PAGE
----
Garment preservation at the Smithsonian Institute in Washington D.C. is similar. Heirloom garments that are not currently on display are cleaned and carefully stored in climate controlled conditions. Many dresses are hung on padded hangers, while some garments are laid in drawers or acid free boxes with acid free tissue. Sharp creases are avoided, as they can damage fabric. To keep the folds from becoming permanent creases, the garments stored in boxes or drawers are refolded into a different position every few years.

Neither of these museums seals any of their heirloom garments. Museum conservators discourage sealing any garment in any container for three reasons:

  1. Fabric weakens where it is folded. Fabric weakens in the same way that paper weakens where it is folded, so that creases from the folds may become permanent. (You may have experienced this if you have ever let down the hem on a garment.) Or worse, the fabric may tear at the weakened creases. This is why the Smithsonian refolds the garments stored in drawers and boxes periodically.
  2. Inspection is critical. Periodic inspection ensures that the garment does not develop permanent damage from oxidizing stains or any other problems. The sooner problems are discovered, the more likely they can be remedied.
  3. Sealing promotes mold and mildew. If the textile can breathe, then the humidity remains constant around the garment. If any moisture were to condense inside a storage container, it would likely develop mildew.

Museum conservators recommend keeping heirloom garments: clean, cool, dry and wrinkle-free.

Bridal Gown Preservation

The first step to wedding gown preservation is to have it cleaned thoroughly.  Keeping your gown in the best possible condition is your next goal. You will need to protect it from:

  • Yellowing
  • Permanent creasing
  • Mildew and mold
  • Oxidation spots
  • Light
  • Dust

Yellowing
It’s important to note that one of the leading causes of bridal gown yellowing is the plastic bags that many brides keep their gowns in. Most plastics give off damaging fumes that actually promote yellowing. But, even with proper care, some fabrics will yellow more than others and it may be impossible to prevent all yellowing.

Generally, silk fabric yellows more than synthetic fabrics, such as polyester, rayon and acetate. However, nylon, which is a synthetic, has a tendency to yellow more than other synthetic fabrics. Gowns that can be wet cleaned have an advantage, in that if they do yellow, they may be able to be whitened for future use with a fabric whitener.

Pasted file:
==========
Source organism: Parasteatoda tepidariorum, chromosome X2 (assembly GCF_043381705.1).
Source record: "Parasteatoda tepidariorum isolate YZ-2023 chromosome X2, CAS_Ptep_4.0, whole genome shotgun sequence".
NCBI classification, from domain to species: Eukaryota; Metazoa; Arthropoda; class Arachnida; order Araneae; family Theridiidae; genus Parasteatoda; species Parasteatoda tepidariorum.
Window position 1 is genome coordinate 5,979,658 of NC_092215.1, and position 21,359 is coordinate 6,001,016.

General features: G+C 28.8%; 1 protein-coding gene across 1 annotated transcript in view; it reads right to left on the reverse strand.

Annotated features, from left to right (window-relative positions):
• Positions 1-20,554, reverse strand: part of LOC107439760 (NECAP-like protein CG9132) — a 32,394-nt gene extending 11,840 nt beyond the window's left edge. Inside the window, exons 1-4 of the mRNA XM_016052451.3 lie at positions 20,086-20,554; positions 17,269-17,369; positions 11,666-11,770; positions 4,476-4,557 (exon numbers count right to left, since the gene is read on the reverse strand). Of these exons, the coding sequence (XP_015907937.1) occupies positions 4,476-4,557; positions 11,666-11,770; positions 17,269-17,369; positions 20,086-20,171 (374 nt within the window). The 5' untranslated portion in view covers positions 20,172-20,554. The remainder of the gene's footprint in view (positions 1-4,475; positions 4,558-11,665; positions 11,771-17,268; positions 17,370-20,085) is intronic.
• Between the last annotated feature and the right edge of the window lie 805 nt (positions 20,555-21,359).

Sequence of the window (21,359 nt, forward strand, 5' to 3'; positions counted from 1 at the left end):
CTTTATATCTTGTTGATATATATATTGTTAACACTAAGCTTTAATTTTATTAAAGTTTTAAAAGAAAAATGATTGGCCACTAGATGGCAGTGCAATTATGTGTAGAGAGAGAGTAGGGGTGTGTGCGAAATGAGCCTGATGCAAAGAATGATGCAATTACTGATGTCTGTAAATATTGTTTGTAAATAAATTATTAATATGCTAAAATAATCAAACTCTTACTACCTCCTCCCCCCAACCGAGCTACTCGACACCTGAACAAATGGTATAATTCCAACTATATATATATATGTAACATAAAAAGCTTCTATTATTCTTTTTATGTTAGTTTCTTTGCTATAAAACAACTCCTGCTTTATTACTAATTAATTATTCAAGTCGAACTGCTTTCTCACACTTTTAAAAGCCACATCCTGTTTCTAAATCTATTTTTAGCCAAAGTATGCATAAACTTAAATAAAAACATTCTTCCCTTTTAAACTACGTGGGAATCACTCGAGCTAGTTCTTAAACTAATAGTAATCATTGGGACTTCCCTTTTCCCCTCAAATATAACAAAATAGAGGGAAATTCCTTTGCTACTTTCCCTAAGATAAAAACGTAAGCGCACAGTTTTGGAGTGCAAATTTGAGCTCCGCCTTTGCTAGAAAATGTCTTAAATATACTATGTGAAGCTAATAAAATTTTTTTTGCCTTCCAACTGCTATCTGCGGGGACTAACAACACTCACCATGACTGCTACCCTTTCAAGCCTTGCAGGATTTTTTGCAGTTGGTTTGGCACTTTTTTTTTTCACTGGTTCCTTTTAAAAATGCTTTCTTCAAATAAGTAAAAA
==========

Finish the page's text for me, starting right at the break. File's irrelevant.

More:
Preserving your gown in an acid-free environment is your best protection against yellowing. Padding your gown with acid-free tissue will help to prevent acid migration. Buffered tissue should be used for gowns made of synthetic fabrics such as polyester, rayon, and acetate. The buffering agents in the buffered tissue gives added protection against acid migration. But buffering agents may damage gowns made of animal proteins such as silk or wool, therefore un-buffered, acid-free tissue is recommended for silk fabrics.

What about warranties against yellowing?
Some preservation companies advertise that their preservation method will prevent yellowing and they may even offer a warranty. Look carefully at any warranty offered by these companies. One warranty offered by a leading on-line preservation company stated that they will cover discoloration and damages caused by their company’s cleaning and preservation processes. Another simply states that the gown may be returned to a participating dealer for inspection and pressing. None of them state that they will replace an aged, yellowed gown with a new gown.

Keeping your gown in the best overall condition should be the primary concern in preserving your bridal gown. So, protect your gown! Get it out of the plastic bag and have it cleaned and preserved in an acid-free environment.

Permanent creasing
Flat storage is recommended for textiles and garments when possible. However, because of the size and dimensions of wedding gowns, it is impractical. Some compromise must be made, either by folding or hanging the gown. To help prevent permanent creasing, boxed gowns should be refolded into a different position every 2 – 3 years. (Cotton gloves should always be worn when handling preserved gowns.) Bagged gowns that are hung in a closet are not at risk for permanent creasing, and will not need to be handled periodically.

Mildew and mold